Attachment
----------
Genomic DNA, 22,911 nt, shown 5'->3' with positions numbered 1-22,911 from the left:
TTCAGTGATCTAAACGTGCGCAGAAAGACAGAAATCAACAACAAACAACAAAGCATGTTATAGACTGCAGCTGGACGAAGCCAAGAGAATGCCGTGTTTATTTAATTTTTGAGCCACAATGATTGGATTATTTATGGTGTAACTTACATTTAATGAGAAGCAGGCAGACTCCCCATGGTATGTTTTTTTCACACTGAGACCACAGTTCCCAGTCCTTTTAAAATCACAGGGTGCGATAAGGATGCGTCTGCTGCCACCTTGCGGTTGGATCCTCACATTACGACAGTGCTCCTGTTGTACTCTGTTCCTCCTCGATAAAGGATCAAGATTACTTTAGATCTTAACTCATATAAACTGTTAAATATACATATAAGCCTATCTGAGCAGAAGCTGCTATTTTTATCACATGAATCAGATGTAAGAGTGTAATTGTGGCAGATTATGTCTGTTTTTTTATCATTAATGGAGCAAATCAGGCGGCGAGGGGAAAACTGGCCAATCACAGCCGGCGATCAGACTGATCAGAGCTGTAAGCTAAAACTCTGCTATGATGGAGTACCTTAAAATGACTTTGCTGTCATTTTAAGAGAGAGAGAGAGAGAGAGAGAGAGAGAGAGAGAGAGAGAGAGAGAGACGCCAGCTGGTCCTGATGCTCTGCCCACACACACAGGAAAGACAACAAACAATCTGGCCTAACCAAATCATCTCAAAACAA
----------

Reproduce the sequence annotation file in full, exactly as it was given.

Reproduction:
Genomic DNA, 22,911 nt, shown 5'->3' with positions numbered 1-22,911 from the left:
TTCAGTGATCTAAACGTGCGCAGAAAGACAGAAATCAACAACAAACAACAAAGCATGTTATAGACTGCAGCTGGACGAAGCCAAGAGAATGCCGTGTTTATTTAATTTTTGAGCCACAATGATTGGATTATTTATGGTGTAACTTACATTTAATGAGAAGCAGGCAGACTCCCCATGGTATGTTTTTTTCACACTGAGACCACAGTTCCCAGTCCTTTTAAAATCACAGGGTGCGATAAGGATGCGTCTGCTGCCACCTTGCGGTTGGATCCTCACATTACGACAGTGCTCCTGTTGTACTCTGTTCCTCCTCGATAAAGGATCAAGATTACTTTAGATCTTAACTCATATAAACTGTTAAATATACATATAAGCCTATCTGAGCAGAAGCTGCTATTTTTATCACATGAATCAGATGTAAGAGTGTAATTGTGGCAGATTATGTCTGTTTTTTTATCATTAATGGAGCAAATCAGGCGGCGAGGGGAAAACTGGCCAATCACAGCCGGCGATCAGACTGATCAGAGCTGTAAGCTAAAACTCTGCTATGATGGAGTACCTTAAAATGACTTTGCTGTCATTTTAAGAGAGAGAGAGAGAGAGAGAGAGAGAGAGAGAGAGAGAGAGAGAGAGACGCCAGCTGGTCCTGATGCTCTGCCCACACACACAGGAAAGACAACAAACAATCTGGCCTAACCAAATCATCTCAAAACAA